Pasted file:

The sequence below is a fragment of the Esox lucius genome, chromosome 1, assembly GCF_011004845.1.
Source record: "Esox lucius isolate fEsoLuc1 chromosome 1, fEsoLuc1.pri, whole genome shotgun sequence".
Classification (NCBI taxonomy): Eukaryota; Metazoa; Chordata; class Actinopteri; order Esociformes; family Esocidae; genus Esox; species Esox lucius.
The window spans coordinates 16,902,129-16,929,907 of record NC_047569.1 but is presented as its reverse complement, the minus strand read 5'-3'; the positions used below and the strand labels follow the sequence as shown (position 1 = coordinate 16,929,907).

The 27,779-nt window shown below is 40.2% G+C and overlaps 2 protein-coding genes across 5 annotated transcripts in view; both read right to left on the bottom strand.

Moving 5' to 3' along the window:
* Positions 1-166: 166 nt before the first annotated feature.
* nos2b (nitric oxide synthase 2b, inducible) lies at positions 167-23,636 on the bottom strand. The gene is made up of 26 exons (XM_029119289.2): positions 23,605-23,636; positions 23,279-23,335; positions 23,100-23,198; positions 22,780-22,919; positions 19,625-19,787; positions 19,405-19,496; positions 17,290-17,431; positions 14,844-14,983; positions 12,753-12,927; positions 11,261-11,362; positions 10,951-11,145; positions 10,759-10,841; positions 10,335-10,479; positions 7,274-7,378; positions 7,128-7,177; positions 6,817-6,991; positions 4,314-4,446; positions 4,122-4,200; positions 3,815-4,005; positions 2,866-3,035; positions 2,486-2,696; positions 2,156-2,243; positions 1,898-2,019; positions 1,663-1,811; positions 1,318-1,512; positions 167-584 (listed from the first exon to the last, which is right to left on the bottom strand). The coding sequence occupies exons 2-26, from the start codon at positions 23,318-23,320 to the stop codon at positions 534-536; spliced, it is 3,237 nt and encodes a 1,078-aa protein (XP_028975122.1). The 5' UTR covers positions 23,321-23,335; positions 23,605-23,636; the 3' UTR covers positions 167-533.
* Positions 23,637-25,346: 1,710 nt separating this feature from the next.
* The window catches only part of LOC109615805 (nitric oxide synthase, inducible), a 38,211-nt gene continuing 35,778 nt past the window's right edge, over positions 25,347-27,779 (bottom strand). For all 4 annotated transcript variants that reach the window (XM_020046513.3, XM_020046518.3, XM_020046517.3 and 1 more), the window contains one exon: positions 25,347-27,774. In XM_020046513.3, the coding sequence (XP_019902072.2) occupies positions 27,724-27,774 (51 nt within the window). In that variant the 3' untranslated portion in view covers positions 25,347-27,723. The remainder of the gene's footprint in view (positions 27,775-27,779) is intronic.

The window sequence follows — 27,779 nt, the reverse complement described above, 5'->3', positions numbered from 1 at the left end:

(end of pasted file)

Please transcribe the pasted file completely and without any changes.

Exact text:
The sequence below is a fragment of the Esox lucius genome, chromosome 1, assembly GCF_011004845.1.
Source record: "Esox lucius isolate fEsoLuc1 chromosome 1, fEsoLuc1.pri, whole genome shotgun sequence".
Classification (NCBI taxonomy): Eukaryota; Metazoa; Chordata; class Actinopteri; order Esociformes; family Esocidae; genus Esox; species Esox lucius.
The window spans coordinates 16,902,129-16,929,907 of record NC_047569.1 but is presented as its reverse complement, the minus strand read 5'-3'; the positions used below and the strand labels follow the sequence as shown (position 1 = coordinate 16,929,907).

The 27,779-nt window shown below is 40.2% G+C and overlaps 2 protein-coding genes across 5 annotated transcripts in view; both read right to left on the bottom strand.

Moving 5' to 3' along the window:
* Positions 1-166: 166 nt before the first annotated feature.
* nos2b (nitric oxide synthase 2b, inducible) lies at positions 167-23,636 on the bottom strand. The gene is made up of 26 exons (XM_029119289.2): positions 23,605-23,636; positions 23,279-23,335; positions 23,100-23,198; positions 22,780-22,919; positions 19,625-19,787; positions 19,405-19,496; positions 17,290-17,431; positions 14,844-14,983; positions 12,753-12,927; positions 11,261-11,362; positions 10,951-11,145; positions 10,759-10,841; positions 10,335-10,479; positions 7,274-7,378; positions 7,128-7,177; positions 6,817-6,991; positions 4,314-4,446; positions 4,122-4,200; positions 3,815-4,005; positions 2,866-3,035; positions 2,486-2,696; positions 2,156-2,243; positions 1,898-2,019; positions 1,663-1,811; positions 1,318-1,512; positions 167-584 (listed from the first exon to the last, which is right to left on the bottom strand). The coding sequence occupies exons 2-26, from the start codon at positions 23,318-23,320 to the stop codon at positions 534-536; spliced, it is 3,237 nt and encodes a 1,078-aa protein (XP_028975122.1). The 5' UTR covers positions 23,321-23,335; positions 23,605-23,636; the 3' UTR covers positions 167-533.
* Positions 23,637-25,346: 1,710 nt separating this feature from the next.
* The window catches only part of LOC109615805 (nitric oxide synthase, inducible), a 38,211-nt gene continuing 35,778 nt past the window's right edge, over positions 25,347-27,779 (bottom strand). For all 4 annotated transcript variants that reach the window (XM_020046513.3, XM_020046518.3, XM_020046517.3 and 1 more), the window contains one exon: positions 25,347-27,774. In XM_020046513.3, the coding sequence (XP_019902072.2) occupies positions 27,724-27,774 (51 nt within the window). In that variant the 3' untranslated portion in view covers positions 25,347-27,723. The remainder of the gene's footprint in view (positions 27,775-27,779) is intronic.

The window sequence follows — 27,779 nt, the reverse complement described above, 5'->3', positions numbered from 1 at the left end: